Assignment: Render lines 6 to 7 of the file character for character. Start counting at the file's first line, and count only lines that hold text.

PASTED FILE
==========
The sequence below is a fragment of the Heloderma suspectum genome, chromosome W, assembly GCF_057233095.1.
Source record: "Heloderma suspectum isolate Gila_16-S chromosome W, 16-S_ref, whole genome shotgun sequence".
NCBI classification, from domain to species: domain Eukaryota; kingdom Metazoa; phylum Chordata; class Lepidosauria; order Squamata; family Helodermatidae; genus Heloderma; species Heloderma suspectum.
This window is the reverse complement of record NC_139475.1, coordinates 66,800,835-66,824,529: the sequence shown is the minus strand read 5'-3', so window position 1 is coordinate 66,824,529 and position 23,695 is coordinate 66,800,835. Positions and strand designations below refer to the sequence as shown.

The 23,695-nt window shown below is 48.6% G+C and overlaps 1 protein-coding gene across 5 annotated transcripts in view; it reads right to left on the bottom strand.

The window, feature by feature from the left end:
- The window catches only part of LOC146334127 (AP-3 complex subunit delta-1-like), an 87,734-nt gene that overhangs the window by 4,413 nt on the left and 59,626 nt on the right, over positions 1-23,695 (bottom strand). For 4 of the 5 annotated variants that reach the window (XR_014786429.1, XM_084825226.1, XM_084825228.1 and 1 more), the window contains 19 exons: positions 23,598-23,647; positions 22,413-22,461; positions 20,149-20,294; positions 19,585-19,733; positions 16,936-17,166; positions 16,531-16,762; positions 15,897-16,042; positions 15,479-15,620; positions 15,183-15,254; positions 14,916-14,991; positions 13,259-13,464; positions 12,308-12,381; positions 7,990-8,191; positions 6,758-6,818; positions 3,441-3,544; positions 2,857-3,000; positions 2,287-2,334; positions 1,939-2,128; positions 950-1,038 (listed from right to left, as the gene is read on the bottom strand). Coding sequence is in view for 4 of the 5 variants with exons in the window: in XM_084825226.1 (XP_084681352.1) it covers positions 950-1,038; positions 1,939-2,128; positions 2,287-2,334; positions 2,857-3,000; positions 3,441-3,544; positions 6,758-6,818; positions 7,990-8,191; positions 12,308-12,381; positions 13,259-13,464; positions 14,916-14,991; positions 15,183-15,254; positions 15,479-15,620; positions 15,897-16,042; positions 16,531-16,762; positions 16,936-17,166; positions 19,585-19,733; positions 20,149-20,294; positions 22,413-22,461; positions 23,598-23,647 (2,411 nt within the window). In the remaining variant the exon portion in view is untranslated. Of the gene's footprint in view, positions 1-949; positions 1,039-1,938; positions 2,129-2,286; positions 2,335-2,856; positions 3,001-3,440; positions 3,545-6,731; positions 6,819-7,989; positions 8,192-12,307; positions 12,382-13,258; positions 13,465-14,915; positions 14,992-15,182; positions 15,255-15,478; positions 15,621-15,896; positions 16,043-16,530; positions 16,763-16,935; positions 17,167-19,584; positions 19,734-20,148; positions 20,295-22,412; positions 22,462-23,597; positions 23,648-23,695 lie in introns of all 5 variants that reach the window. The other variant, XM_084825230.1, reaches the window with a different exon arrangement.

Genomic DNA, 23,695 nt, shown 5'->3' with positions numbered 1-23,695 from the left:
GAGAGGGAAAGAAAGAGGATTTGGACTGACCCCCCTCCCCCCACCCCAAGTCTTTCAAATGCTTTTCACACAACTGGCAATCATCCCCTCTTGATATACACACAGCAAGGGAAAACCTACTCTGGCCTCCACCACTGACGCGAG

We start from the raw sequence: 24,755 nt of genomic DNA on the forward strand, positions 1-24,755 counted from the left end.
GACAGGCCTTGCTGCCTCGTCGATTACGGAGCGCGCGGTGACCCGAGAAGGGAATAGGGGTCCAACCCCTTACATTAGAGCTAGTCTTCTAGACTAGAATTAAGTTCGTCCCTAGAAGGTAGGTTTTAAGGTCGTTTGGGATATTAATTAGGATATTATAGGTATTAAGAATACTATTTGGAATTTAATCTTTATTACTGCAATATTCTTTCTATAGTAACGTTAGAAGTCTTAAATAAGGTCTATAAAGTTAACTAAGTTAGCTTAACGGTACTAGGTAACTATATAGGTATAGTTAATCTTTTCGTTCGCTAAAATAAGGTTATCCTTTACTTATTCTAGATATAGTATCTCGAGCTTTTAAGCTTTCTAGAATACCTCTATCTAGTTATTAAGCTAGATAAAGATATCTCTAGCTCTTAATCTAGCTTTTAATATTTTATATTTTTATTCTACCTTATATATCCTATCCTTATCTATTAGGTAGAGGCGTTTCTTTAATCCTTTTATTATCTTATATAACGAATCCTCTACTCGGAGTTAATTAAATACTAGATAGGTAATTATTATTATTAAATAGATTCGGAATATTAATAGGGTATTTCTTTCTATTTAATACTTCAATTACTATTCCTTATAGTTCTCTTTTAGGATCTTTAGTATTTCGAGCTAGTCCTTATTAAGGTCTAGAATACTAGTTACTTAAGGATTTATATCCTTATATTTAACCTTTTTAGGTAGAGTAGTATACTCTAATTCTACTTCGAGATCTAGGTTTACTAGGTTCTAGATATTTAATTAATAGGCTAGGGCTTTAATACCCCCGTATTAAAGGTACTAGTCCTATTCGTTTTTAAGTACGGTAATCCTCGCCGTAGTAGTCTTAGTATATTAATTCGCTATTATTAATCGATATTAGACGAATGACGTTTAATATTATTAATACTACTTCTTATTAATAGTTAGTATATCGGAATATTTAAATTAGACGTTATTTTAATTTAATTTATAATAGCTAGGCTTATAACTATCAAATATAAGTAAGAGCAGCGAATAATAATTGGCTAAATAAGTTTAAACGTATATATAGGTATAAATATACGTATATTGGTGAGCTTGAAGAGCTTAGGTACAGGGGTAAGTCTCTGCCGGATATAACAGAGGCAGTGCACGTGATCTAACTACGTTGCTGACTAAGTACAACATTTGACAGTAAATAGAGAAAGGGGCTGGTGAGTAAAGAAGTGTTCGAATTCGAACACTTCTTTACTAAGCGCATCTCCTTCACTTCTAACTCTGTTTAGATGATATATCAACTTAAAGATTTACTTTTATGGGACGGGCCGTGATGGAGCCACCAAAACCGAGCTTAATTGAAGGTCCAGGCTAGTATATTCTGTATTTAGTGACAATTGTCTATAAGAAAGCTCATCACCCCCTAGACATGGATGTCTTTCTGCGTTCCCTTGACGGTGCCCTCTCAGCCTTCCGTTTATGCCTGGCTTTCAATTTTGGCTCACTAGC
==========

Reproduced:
The window, feature by feature from the left end:
- The window catches only part of LOC146334127 (AP-3 complex subunit delta-1-like), an 87,734-nt gene that overhangs the window by 4,413 nt on the left and 59,626 nt on the right, over positions 1-23,695 (bottom strand). For 4 of the 5 annotated variants that reach the window (XR_014786429.1, XM_084825226.1, XM_084825228.1 and 1 more), the window contains 19 exons: positions 23,598-23,647; positions 22,413-22,461; positions 20,149-20,294; positions 19,585-19,733; positions 16,936-17,166; positions 16,531-16,762; positions 15,897-16,042; positions 15,479-15,620; positions 15,183-15,254; positions 14,916-14,991; positions 13,259-13,464; positions 12,308-12,381; positions 7,990-8,191; positions 6,758-6,818; positions 3,441-3,544; positions 2,857-3,000; positions 2,287-2,334; positions 1,939-2,128; positions 950-1,038 (listed from right to left, as the gene is read on the bottom strand). Coding sequence is in view for 4 of the 5 variants with exons in the window: in XM_084825226.1 (XP_084681352.1) it covers positions 950-1,038; positions 1,939-2,128; positions 2,287-2,334; positions 2,857-3,000; positions 3,441-3,544; positions 6,758-6,818; positions 7,990-8,191; positions 12,308-12,381; positions 13,259-13,464; positions 14,916-14,991; positions 15,183-15,254; positions 15,479-15,620; positions 15,897-16,042; positions 16,531-16,762; positions 16,936-17,166; positions 19,585-19,733; positions 20,149-20,294; positions 22,413-22,461; positions 23,598-23,647 (2,411 nt within the window). In the remaining variant the exon portion in view is untranslated. Of the gene's footprint in view, positions 1-949; positions 1,039-1,938; positions 2,129-2,286; positions 2,335-2,856; positions 3,001-3,440; positions 3,545-6,731; positions 6,819-7,989; positions 8,192-12,307; positions 12,382-13,258; positions 13,465-14,915; positions 14,992-15,182; positions 15,255-15,478; positions 15,621-15,896; positions 16,043-16,530; positions 16,763-16,935; positions 17,167-19,584; positions 19,734-20,148; positions 20,295-22,412; positions 22,462-23,597; positions 23,648-23,695 lie in introns of all 5 variants that reach the window. The other variant, XM_084825230.1, reaches the window with a different exon arrangement.